Growing Seeds Indoors

It’s really easy to grow your own plants and vegetables but sometimes you might need a little helping hand. A lot of people – especially in Britain – avoid growing their plants right from the start and opt to buy seedlings from nurseries or garden centres instead. A lot of the time this is down to the short growing season; however, despite this short growing season it is perfectly possible to grow your plants and vegetables from seeds.

In order to grow successfully right from the seed you will have to be willing to give up a bit of space in your home to keep your seeds healthy. You should also arm yourself with a greenhouse too so that your seedlings can flourish outside when the weather gets better.

Growing seeds indoors isn’t difficult as long as you avoid making some really common mistakes. It’s important to make sure your seeds have enough light; a lot of people think that growing seeds by a window is enough, but it isn’t. It’s advisable to put them in a conservatory – if you have one – with the lights on as well. If you don’t have a conservatory then artificial light works just as well as natural light; you don’t have to buy lights that are especially for growing seed either as fluorescent tube lights work just as well if they are hung above the germinating seeds. You should make sure the lights are close to the growing seeds but make sure that they do not touch them, the seeds should have a constant source of light for between twelve and sixteen hours per day – it’s easy to monitor this as you can attach a timer to your light so that they turn on and off automatically.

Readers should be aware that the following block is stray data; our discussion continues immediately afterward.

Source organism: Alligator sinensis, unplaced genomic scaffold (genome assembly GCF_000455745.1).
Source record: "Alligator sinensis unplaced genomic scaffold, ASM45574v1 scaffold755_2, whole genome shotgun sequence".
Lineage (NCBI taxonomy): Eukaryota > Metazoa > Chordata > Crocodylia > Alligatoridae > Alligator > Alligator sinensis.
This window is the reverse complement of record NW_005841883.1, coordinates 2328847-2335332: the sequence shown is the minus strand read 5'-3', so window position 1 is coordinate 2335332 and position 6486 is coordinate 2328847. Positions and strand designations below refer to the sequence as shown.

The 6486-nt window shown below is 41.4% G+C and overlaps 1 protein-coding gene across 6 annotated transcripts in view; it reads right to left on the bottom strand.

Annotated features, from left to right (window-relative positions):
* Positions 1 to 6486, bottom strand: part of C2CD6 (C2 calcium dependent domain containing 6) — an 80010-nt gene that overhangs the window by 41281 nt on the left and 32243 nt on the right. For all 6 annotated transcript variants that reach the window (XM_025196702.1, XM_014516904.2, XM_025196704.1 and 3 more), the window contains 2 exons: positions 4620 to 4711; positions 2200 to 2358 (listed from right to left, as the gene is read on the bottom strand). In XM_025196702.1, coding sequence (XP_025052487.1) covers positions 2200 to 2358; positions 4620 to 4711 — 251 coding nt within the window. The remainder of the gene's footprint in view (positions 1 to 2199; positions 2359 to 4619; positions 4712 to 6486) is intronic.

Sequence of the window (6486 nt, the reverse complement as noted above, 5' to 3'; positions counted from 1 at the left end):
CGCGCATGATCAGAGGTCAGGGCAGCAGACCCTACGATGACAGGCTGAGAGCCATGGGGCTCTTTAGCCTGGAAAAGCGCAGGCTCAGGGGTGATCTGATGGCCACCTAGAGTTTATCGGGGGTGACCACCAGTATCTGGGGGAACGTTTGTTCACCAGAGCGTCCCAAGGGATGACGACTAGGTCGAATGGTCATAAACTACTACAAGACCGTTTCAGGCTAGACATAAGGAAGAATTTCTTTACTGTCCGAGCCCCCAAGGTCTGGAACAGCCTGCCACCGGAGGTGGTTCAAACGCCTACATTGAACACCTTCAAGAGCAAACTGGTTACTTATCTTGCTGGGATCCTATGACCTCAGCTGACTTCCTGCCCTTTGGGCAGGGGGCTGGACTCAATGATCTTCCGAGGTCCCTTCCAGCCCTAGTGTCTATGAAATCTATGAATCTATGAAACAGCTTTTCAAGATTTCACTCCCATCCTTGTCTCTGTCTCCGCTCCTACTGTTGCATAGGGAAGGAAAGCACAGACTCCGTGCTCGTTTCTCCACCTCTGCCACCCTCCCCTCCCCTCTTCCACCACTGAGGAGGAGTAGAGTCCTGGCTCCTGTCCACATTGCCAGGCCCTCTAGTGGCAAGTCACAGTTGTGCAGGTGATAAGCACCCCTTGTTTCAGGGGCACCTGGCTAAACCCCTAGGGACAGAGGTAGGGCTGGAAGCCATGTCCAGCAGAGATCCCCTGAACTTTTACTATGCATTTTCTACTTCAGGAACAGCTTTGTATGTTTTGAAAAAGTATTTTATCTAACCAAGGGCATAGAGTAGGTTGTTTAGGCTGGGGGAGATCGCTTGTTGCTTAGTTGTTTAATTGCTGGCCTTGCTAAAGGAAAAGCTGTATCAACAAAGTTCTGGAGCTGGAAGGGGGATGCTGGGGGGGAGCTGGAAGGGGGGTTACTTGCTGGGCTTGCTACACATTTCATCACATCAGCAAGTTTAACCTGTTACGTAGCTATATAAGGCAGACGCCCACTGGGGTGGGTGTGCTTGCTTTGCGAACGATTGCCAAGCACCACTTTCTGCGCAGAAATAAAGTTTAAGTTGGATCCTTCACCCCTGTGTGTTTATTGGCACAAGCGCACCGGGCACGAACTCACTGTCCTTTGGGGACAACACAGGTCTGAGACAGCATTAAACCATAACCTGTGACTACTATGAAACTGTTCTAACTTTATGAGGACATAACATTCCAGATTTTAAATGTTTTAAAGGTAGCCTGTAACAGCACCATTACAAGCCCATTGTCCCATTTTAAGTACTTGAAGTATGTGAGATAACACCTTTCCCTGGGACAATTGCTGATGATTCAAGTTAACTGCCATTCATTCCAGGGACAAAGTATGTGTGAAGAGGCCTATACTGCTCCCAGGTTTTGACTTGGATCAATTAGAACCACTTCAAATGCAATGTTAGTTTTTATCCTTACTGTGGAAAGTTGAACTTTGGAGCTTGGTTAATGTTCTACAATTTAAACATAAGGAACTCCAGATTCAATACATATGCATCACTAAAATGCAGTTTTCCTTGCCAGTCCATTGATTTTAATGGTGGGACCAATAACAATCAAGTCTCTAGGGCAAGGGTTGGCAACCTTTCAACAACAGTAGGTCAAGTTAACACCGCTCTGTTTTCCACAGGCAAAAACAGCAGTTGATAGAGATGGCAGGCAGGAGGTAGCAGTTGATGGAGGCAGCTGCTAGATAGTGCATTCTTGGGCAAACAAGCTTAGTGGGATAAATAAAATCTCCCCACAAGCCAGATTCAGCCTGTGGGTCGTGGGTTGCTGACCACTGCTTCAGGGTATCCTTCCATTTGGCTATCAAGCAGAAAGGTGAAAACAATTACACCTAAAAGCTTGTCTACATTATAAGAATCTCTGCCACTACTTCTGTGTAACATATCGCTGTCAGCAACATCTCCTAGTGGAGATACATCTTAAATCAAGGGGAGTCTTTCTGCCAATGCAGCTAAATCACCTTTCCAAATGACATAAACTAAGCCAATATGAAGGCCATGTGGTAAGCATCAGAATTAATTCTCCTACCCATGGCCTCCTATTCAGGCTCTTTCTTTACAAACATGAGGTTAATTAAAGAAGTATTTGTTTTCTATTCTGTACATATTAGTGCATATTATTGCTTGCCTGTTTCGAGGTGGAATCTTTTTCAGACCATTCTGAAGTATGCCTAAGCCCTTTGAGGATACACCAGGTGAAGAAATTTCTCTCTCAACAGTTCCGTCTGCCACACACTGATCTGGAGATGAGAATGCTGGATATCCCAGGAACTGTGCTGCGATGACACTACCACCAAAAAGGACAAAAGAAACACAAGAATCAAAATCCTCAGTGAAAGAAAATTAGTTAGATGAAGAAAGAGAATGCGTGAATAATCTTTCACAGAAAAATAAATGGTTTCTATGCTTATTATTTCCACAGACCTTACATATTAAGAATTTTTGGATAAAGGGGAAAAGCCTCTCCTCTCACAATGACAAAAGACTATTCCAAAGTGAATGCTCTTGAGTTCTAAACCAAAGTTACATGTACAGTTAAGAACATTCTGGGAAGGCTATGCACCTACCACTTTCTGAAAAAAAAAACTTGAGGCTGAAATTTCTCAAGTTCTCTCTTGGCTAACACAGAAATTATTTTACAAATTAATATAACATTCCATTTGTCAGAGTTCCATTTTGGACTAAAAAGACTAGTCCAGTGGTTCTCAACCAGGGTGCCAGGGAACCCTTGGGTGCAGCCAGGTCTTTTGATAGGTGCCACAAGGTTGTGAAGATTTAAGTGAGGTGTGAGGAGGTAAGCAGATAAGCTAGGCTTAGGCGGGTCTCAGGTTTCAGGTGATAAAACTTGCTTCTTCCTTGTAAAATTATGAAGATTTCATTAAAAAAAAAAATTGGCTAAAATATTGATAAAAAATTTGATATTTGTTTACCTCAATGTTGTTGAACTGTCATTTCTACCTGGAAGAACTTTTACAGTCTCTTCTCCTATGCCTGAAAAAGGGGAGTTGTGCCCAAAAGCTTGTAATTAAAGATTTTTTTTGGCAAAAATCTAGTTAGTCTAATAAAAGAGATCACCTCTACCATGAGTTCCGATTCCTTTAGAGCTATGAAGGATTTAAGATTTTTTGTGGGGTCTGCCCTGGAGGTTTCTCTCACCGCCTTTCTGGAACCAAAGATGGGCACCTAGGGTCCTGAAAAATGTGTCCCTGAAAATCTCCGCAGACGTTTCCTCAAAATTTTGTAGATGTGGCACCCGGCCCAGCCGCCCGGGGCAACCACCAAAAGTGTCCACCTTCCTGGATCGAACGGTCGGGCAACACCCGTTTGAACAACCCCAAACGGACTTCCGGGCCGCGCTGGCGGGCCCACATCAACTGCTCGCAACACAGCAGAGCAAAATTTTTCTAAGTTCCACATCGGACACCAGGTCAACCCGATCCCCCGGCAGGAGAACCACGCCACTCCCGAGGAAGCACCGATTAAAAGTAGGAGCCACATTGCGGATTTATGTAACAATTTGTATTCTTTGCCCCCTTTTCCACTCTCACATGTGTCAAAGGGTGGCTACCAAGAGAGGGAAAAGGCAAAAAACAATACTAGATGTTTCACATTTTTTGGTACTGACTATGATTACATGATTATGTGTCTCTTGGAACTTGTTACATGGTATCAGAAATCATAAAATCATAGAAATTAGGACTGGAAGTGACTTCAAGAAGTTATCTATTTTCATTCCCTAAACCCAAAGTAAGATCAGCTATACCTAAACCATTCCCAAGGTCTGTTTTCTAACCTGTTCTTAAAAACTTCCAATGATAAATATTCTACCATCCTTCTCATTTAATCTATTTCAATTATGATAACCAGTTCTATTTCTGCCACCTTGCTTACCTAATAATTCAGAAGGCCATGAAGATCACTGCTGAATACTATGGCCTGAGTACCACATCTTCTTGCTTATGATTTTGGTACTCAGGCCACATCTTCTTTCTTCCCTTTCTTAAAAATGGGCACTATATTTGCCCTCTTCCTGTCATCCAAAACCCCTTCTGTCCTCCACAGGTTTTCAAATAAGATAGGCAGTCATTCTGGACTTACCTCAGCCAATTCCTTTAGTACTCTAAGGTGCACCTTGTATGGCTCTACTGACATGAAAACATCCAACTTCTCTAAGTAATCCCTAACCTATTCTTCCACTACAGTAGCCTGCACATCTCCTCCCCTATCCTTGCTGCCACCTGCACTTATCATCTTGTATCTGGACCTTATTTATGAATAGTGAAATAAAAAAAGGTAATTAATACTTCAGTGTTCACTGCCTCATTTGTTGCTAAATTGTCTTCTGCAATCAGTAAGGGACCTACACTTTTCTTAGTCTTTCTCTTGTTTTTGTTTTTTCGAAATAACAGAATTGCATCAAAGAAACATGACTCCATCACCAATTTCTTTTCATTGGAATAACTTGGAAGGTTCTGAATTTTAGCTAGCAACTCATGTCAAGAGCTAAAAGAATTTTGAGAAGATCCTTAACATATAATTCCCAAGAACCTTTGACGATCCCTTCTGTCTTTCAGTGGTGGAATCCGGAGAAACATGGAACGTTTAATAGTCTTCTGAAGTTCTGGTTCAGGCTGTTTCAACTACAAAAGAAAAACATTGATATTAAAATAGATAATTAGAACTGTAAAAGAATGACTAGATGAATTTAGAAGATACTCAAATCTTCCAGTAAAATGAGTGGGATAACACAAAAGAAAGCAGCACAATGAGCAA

The way you water them needs to be exactly right too; it’s not good giving them too much or too little water as the outcome will be the same either way. It’s important to keep the soil that your seeds are growing in damp, it should never be wet.

Another big mistake that people make is letting their seeds get to cold. Seeds must be kept warm of you want them to grow successfully and they should generally be kept between 18?C and 24?C. If you can’t bear your home being this warm then there are special heaters or seedling mats that you can buy which will keep them at their optimum temperature.

Once your seeds have begun to grow and the weather begins to improve you’ll be able to move them outside into your greenhouse. The greenhouse will provide the plants with enough light and heat as well as protecting them from the elements until they are sturdy enough to be planted.

This article was written by professional gardener John Riley on behalf of greenhousepeople.co.uk.